In mid-November 1964, plaintiff secured such a position as office manager for Huntington Finance Corporation. At some time prior to mid-September 1965, the commissioner informed Huntington that one of plaintiff's former employers had charged him with forgery and embezzlement and that, unless Huntington would terminate plaintiff's employment, the commissioner would take steps to revoke or suspend Huntington's license as a personal property broker. At the time the commissioner so notified Huntington, his office had undertaken no independent investigation of the accusations lodged against plaintiff. Plaintiff requested an opportunity to present evidence in his own behalf, but the commissioner refused at that time to hold a hearing of any kind.

Huntington informed the commissioner that plaintiff was a 'capable, conscientious and thoroughly honest employee' who had been 'of great assistance to the company' and that the employer who had allegedly accused the plaintiff of wrongdoing had told Huntington that plaintiff was a 'very honest man and * * * a good worker and well versed in the finance business.' Huntington concluded that 'it would (therefore) be unconscionable of us to dismiss (plaintiff) on the basis of your verbal request, unsupported by independent investigation, and based upon charges made by a man who had previously given (plaintiff) a warm recommendation.' Huntington added: 'If we were to comply with your request, and each new employer were to do likewise (plaintiff) would be forever barred from employment in his chosen field without ever being given a hearing or a chance to clear his name. We consider this to be fundamentally at odds with his basic rights. We do not think it is the proper way to treat a trusted employee who has rendered faithful and effective service on our behalf.'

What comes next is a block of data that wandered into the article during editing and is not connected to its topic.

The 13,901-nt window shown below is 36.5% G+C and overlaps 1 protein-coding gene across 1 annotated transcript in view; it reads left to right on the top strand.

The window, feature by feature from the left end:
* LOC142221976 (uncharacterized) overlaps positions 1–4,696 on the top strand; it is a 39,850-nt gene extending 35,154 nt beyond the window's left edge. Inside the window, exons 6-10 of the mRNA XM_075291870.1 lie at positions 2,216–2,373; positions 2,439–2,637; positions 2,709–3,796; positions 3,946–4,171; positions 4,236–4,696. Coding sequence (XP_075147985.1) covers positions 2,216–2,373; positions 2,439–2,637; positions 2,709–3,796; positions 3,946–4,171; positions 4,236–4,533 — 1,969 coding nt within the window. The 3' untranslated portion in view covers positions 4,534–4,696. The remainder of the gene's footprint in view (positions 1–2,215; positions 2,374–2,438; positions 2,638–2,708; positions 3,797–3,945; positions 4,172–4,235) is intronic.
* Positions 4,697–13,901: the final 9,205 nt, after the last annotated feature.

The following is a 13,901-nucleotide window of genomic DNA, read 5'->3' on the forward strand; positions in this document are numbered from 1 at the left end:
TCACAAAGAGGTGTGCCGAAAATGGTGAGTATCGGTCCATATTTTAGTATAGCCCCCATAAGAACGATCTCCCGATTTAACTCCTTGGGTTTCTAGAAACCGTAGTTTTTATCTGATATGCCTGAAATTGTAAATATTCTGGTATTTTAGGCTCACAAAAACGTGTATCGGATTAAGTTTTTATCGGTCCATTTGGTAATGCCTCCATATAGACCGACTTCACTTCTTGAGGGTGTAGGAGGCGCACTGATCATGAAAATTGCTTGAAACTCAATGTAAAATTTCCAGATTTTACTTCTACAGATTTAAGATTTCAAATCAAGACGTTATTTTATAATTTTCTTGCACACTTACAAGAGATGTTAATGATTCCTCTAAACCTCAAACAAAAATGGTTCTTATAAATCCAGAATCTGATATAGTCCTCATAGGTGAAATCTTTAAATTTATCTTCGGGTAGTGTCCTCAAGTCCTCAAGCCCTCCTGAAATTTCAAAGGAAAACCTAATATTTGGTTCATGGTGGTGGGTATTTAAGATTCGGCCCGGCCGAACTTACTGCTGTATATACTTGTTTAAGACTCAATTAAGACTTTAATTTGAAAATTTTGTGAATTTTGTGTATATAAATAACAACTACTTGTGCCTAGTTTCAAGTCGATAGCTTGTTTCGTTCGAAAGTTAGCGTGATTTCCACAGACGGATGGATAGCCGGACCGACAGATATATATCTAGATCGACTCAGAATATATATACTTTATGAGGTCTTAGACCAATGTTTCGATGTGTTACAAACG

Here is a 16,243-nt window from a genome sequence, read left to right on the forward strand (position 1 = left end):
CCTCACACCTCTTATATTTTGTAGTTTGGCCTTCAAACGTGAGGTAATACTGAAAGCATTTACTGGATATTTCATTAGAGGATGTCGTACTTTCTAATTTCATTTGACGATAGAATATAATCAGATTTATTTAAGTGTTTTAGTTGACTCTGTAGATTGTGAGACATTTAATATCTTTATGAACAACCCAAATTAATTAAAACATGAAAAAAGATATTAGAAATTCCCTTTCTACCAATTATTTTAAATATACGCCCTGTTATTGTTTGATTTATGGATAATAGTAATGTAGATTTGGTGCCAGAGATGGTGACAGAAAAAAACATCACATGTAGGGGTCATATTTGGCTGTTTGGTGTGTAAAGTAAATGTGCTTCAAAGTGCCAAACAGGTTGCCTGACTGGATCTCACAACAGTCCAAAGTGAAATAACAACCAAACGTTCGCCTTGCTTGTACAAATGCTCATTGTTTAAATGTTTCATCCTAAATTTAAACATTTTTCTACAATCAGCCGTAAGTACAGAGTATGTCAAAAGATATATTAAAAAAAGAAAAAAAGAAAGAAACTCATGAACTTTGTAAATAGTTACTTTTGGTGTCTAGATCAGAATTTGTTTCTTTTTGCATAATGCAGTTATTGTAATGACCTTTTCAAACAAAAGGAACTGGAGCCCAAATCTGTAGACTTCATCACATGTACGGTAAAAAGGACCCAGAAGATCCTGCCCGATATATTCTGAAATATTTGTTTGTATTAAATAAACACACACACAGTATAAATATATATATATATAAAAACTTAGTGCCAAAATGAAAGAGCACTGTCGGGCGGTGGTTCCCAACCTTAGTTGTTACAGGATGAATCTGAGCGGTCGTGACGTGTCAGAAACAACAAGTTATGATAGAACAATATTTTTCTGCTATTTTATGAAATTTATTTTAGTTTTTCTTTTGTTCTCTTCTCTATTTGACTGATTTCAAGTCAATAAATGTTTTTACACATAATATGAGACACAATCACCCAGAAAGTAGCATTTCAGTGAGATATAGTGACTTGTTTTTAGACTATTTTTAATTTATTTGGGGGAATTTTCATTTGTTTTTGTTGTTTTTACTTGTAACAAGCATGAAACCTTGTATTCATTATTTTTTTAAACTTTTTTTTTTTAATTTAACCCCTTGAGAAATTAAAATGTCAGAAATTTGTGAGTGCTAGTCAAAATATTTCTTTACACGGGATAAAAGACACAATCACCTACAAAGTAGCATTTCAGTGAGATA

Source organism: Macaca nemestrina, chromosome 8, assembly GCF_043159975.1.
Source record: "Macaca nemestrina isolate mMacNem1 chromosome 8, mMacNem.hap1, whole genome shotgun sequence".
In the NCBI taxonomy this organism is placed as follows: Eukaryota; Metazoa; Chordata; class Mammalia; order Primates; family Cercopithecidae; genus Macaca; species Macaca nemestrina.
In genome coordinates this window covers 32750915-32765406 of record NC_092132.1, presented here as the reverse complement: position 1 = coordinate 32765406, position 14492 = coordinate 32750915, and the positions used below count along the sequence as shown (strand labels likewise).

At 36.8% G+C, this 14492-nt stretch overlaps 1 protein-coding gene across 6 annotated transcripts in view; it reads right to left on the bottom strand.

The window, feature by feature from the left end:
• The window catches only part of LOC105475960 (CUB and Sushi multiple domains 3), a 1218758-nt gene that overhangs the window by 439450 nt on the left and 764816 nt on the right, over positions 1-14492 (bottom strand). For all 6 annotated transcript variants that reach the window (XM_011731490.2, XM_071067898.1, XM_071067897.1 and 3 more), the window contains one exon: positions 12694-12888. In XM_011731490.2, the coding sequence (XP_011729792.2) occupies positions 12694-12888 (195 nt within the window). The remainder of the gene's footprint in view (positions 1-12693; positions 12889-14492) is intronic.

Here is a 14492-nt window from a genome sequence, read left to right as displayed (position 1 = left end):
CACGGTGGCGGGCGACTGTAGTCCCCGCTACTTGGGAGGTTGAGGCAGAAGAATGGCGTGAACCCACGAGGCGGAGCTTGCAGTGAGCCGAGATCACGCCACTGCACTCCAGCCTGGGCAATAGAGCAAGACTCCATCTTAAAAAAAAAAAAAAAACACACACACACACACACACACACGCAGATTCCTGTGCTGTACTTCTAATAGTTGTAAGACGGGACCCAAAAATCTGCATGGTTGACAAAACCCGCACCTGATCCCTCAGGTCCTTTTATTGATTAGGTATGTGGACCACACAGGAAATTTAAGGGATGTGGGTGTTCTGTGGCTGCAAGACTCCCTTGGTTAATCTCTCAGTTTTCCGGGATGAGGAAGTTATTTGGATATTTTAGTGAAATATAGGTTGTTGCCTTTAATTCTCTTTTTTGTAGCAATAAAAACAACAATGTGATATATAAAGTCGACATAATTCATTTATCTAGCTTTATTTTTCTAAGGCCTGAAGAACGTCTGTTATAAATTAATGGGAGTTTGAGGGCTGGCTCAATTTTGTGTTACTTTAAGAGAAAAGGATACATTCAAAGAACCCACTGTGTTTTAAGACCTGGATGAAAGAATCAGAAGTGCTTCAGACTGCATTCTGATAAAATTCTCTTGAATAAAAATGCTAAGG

Several weeks after Huntington addressed this communication to him, the commissioner instituted proceedings to revoke Huntington's license because of its refusal to discharge plaintiff. Although Huntington resisted the commissioner's attempt, its efforts proved futile. Huntington was purchased by State Loan and Finance Management Corporation. Unwilling to risk the commissioner's disfavor, State Loan terminated plaintiff's employment in early November 1965. Two weeks later, the commissioner dismissed the proceedings against Huntington's successor.